Interzone #237, Nov-Dec 2011.

Lavie Tidhar. The Last Osama.
Tidhar recently provided a story with multiple Che Gueveras (Best SF review here), and here he has multiple bin Ladens.

It’s a meta-fiction, tied in with his new novel ‘Osama’ from PS Publishing (link) – I’m not clear as to the relationship between the story and the novel – sidebar, or tangential – linking in to Tidhar’s own close run-in’s with ‘the war on turr’. Here he posits the killing/assassination of bin Laden as seeding further conflict, but sfnally through bin Laden sending out spores to infect those with revoluationary zeal (or at least the physical trappings of bin Laden). This happens as the world suddenly takes a very sudden turn for the worse/different, leaving the story a tale with American West settings, with tones of Apocaplypse Now, and an altogether multi-facted and clever piece of fiction(s).

Douglas Lain. Erasing the Concept of Sex from a Photobooth.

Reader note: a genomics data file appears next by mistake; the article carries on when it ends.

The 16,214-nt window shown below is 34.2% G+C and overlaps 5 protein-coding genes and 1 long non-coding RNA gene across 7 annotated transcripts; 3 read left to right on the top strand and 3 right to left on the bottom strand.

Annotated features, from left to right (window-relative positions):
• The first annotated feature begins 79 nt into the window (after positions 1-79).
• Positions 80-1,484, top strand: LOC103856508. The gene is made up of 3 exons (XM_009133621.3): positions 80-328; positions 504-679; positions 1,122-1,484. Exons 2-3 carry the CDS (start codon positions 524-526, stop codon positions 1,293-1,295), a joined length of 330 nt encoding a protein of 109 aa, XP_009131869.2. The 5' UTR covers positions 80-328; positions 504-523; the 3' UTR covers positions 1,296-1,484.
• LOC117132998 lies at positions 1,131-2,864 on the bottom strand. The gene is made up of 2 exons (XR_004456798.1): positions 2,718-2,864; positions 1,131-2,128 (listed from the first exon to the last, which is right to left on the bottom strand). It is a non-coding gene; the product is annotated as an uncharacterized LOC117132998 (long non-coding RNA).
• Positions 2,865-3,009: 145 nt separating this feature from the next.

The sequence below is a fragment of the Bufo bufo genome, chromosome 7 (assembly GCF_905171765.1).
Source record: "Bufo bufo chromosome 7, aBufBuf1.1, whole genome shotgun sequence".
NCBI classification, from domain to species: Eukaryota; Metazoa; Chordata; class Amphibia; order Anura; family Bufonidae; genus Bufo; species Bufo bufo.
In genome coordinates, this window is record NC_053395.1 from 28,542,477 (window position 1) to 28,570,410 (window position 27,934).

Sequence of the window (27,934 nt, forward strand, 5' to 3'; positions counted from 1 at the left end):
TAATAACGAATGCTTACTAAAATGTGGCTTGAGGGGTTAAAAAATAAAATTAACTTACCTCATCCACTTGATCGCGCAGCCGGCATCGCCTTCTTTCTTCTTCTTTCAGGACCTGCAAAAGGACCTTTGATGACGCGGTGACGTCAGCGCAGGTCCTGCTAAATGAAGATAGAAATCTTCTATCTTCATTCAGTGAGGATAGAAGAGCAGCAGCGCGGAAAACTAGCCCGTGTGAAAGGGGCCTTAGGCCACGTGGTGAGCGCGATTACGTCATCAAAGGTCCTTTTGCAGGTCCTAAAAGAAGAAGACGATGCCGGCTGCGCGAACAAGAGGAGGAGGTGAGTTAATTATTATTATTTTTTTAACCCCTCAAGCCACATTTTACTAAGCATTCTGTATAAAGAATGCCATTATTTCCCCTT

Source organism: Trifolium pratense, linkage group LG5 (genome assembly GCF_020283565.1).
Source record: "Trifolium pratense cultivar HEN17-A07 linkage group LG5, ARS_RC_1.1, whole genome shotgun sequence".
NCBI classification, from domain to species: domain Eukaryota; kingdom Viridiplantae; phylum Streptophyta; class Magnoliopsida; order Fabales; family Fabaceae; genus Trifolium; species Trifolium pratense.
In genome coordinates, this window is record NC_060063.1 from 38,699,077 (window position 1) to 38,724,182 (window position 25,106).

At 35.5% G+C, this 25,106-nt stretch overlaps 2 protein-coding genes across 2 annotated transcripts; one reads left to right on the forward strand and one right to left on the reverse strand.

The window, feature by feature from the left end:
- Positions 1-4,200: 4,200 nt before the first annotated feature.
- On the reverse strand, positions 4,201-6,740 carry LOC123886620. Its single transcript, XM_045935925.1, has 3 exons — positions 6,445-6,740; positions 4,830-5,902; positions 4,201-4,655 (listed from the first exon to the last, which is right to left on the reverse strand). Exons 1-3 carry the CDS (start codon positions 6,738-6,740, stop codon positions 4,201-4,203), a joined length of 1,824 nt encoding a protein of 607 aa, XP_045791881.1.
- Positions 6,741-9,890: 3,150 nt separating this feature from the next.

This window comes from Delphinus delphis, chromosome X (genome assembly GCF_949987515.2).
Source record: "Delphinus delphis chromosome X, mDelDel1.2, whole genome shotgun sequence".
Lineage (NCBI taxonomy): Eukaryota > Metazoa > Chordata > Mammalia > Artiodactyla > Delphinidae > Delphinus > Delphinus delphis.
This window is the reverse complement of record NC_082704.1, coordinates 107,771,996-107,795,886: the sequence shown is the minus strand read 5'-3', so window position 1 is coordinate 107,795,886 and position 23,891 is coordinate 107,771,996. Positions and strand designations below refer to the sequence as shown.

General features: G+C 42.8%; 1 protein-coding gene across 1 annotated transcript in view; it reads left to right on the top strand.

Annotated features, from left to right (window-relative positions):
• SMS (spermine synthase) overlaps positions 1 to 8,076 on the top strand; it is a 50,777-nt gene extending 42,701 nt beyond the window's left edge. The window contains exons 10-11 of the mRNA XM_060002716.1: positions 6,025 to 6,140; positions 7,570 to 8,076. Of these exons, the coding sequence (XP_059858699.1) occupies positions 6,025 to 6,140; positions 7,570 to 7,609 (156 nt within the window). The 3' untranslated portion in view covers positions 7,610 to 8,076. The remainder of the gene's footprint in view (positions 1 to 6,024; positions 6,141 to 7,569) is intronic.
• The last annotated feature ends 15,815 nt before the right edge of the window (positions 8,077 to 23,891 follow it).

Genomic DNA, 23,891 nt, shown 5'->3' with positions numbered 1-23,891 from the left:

Gritty, sensual contemporary speculative fiction as a young couple have sex in a photobooth and are changed by the experience. There’s some strong visual imagery and it’s a rich story – the spirit of JG Ballard lives on…

Caspian Gray. Insect Joy.

A shorter story that feels like it would be more at home in a second-tier speculative fiction semipros rather than a top-level mag like Interzone.

A young woman who is more attuned to the emotions of insects and animals that her wheelchair bound ex-vet husband finds that the crickets from the pet supplies shop where she works have an impact on his condition. It’s okay as far as it goes, but ideally needed to go a bit further in one direction or another to be more satisfying.

Jim Hawkins. Digital Rites.

Lengthy, staccato, fast-paced science thriller which starts with the simultaneous deaths of several actors, who are part of a very high-tech film industry. The filmic writing style didn’t really work for me – I’d much rather read a narrative than a form of screenplay.


Hawkins’ story takes up a lot of real estate in the issue in a story that didn’t engage, but the Tidhar/Lain stories very much did so.

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